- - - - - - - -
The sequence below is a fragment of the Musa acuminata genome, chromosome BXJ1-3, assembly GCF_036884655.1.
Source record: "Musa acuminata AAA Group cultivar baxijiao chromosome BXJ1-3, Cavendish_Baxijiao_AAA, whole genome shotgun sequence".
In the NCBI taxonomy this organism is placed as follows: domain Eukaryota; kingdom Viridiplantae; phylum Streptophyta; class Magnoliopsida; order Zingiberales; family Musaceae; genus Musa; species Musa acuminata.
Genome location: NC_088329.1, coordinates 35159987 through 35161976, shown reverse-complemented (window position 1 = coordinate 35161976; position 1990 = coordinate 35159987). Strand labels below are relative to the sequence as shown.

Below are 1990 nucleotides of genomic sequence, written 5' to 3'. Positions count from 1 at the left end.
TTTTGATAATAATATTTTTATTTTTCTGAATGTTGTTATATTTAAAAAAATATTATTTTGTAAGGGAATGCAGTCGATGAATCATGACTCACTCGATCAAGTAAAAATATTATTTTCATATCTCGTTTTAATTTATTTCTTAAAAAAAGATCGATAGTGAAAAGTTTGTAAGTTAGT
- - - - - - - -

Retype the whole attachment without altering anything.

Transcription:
The sequence below is a fragment of the Musa acuminata genome, chromosome BXJ1-3, assembly GCF_036884655.1.
Source record: "Musa acuminata AAA Group cultivar baxijiao chromosome BXJ1-3, Cavendish_Baxijiao_AAA, whole genome shotgun sequence".
In the NCBI taxonomy this organism is placed as follows: domain Eukaryota; kingdom Viridiplantae; phylum Streptophyta; class Magnoliopsida; order Zingiberales; family Musaceae; genus Musa; species Musa acuminata.
Genome location: NC_088329.1, coordinates 35159987 through 35161976, shown reverse-complemented (window position 1 = coordinate 35161976; position 1990 = coordinate 35159987). Strand labels below are relative to the sequence as shown.

Below are 1990 nucleotides of genomic sequence, written 5' to 3'. Positions count from 1 at the left end.
TTTTGATAATAATATTTTTATTTTTCTGAATGTTGTTATATTTAAAAAAATATTATTTTGTAAGGGAATGCAGTCGATGAATCATGACTCACTCGATCAAGTAAAAATATTATTTTCATATCTCGTTTTAATTTATTTCTTAAAAAAAGATCGATAGTGAAAAGTTTGTAAGTTAGT